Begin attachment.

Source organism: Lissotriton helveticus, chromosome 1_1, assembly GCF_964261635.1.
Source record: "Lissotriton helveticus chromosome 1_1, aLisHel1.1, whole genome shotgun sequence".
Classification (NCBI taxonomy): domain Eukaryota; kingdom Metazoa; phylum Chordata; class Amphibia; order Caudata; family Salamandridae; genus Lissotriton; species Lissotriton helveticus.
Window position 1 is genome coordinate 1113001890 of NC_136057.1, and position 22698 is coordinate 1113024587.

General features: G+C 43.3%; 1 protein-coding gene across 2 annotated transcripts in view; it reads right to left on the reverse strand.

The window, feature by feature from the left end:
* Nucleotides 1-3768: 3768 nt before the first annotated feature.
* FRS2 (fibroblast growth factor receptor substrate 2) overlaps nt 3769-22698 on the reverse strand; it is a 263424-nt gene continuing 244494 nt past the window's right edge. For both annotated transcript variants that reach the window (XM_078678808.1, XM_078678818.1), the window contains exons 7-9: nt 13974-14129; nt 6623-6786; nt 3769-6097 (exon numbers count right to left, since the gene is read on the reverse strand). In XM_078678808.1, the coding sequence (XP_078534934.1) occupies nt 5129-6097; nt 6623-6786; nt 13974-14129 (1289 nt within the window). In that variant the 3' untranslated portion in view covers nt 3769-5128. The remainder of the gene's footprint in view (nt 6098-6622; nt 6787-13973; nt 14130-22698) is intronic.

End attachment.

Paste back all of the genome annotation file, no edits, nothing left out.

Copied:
Source organism: Lissotriton helveticus, chromosome 1_1, assembly GCF_964261635.1.
Source record: "Lissotriton helveticus chromosome 1_1, aLisHel1.1, whole genome shotgun sequence".
Classification (NCBI taxonomy): domain Eukaryota; kingdom Metazoa; phylum Chordata; class Amphibia; order Caudata; family Salamandridae; genus Lissotriton; species Lissotriton helveticus.
Window position 1 is genome coordinate 1113001890 of NC_136057.1, and position 22698 is coordinate 1113024587.

General features: G+C 43.3%; 1 protein-coding gene across 2 annotated transcripts in view; it reads right to left on the reverse strand.

The window, feature by feature from the left end:
* Nucleotides 1-3768: 3768 nt before the first annotated feature.
* FRS2 (fibroblast growth factor receptor substrate 2) overlaps nt 3769-22698 on the reverse strand; it is a 263424-nt gene continuing 244494 nt past the window's right edge. For both annotated transcript variants that reach the window (XM_078678808.1, XM_078678818.1), the window contains exons 7-9: nt 13974-14129; nt 6623-6786; nt 3769-6097 (exon numbers count right to left, since the gene is read on the reverse strand). In XM_078678808.1, the coding sequence (XP_078534934.1) occupies nt 5129-6097; nt 6623-6786; nt 13974-14129 (1289 nt within the window). In that variant the 3' untranslated portion in view covers nt 3769-5128. The remainder of the gene's footprint in view (nt 6098-6622; nt 6787-13973; nt 14130-22698) is intronic.